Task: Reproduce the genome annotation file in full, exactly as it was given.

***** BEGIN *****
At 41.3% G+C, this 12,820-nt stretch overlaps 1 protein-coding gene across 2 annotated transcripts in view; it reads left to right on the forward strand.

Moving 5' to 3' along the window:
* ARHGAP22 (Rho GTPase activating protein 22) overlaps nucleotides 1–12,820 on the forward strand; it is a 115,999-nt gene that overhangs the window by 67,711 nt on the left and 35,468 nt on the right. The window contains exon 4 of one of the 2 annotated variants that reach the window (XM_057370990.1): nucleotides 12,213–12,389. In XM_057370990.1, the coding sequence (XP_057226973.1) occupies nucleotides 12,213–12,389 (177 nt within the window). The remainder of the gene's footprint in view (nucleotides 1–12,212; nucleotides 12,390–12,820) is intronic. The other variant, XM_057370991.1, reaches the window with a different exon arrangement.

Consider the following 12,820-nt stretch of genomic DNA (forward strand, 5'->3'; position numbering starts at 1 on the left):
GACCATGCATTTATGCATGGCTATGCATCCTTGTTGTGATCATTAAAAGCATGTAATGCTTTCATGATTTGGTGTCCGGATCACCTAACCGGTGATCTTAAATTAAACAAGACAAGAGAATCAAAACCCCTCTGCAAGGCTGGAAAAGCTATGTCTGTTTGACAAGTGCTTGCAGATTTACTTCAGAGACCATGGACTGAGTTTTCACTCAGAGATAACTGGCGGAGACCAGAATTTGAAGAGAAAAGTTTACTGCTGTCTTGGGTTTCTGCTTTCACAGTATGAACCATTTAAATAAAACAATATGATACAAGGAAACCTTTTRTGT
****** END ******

At 41.3% G+C, this 12,820-nt stretch overlaps 1 protein-coding gene across 2 annotated transcripts in view; it reads left to right on the forward strand.

Moving 5' to 3' along the window:
* ARHGAP22 (Rho GTPase activating protein 22) overlaps nucleotides 1–12,820 on the forward strand; it is a 115,999-nt gene that overhangs the window by 67,711 nt on the left and 35,468 nt on the right. The window contains exon 4 of one of the 2 annotated variants that reach the window (XM_057370990.1): nucleotides 12,213–12,389. In XM_057370990.1, the coding sequence (XP_057226973.1) occupies nucleotides 12,213–12,389 (177 nt within the window). The remainder of the gene's footprint in view (nucleotides 1–12,212; nucleotides 12,390–12,820) is intronic. The other variant, XM_057370991.1, reaches the window with a different exon arrangement.

Consider the following 12,820-nt stretch of genomic DNA (forward strand, 5'->3'; position numbering starts at 1 on the left):
GACCATGCATTTATGCATGGCTATGCATCCTTGTTGTGATCATTAAAAGCATGTAATGCTTTCATGATTTGGTGTCCGGATCACCTAACCGGTGATCTTAAATTAAACAAGACAAGAGAATCAAAACCCCTCTGCAAGGCTGGAAAAGCTATGTCTGTTTGACAAGTGCTTGCAGATTTACTTCAGAGACCATGGACTGAGTTTTCACTCAGAGATAACTGGCGGAGACCAGAATTTGAAGAGAAAAGTTTACTGCTGTCTTGGGTTTCTGCTTTCACAGTATGAACCATTTAAATAAAACAATATGATACAAGGAAACCTTTTRTGT